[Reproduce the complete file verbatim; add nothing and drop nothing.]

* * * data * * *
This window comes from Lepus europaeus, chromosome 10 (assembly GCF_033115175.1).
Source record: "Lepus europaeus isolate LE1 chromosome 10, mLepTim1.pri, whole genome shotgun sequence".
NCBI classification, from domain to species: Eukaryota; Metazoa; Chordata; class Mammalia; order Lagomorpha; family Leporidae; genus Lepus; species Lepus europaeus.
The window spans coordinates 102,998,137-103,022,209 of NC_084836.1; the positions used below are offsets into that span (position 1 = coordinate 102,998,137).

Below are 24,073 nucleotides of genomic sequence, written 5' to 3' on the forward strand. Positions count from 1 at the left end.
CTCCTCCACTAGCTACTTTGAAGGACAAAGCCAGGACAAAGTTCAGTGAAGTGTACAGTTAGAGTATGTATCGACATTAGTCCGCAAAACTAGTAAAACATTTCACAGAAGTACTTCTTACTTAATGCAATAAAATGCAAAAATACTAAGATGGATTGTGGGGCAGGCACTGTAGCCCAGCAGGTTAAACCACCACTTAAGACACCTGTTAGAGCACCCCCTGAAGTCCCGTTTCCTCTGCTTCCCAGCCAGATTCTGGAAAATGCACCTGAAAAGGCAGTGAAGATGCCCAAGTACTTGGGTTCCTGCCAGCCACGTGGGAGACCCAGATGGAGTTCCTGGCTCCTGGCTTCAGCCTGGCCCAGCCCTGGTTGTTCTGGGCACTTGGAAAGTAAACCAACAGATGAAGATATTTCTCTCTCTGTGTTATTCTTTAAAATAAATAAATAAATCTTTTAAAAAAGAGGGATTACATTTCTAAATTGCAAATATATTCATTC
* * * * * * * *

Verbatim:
This window comes from Lepus europaeus, chromosome 10 (assembly GCF_033115175.1).
Source record: "Lepus europaeus isolate LE1 chromosome 10, mLepTim1.pri, whole genome shotgun sequence".
NCBI classification, from domain to species: Eukaryota; Metazoa; Chordata; class Mammalia; order Lagomorpha; family Leporidae; genus Lepus; species Lepus europaeus.
The window spans coordinates 102,998,137-103,022,209 of NC_084836.1; the positions used below are offsets into that span (position 1 = coordinate 102,998,137).

Below are 24,073 nucleotides of genomic sequence, written 5' to 3' on the forward strand. Positions count from 1 at the left end.
CTCCTCCACTAGCTACTTTGAAGGACAAAGCCAGGACAAAGTTCAGTGAAGTGTACAGTTAGAGTATGTATCGACATTAGTCCGCAAAACTAGTAAAACATTTCACAGAAGTACTTCTTACTTAATGCAATAAAATGCAAAAATACTAAGATGGATTGTGGGGCAGGCACTGTAGCCCAGCAGGTTAAACCACCACTTAAGACACCTGTTAGAGCACCCCCTGAAGTCCCGTTTCCTCTGCTTCCCAGCCAGATTCTGGAAAATGCACCTGAAAAGGCAGTGAAGATGCCCAAGTACTTGGGTTCCTGCCAGCCACGTGGGAGACCCAGATGGAGTTCCTGGCTCCTGGCTTCAGCCTGGCCCAGCCCTGGTTGTTCTGGGCACTTGGAAAGTAAACCAACAGATGAAGATATTTCTCTCTCTGTGTTATTCTTTAAAATAAATAAATAAATCTTTTAAAAAAGAGGGATTACATTTCTAAATTGCAAATATATTCATTC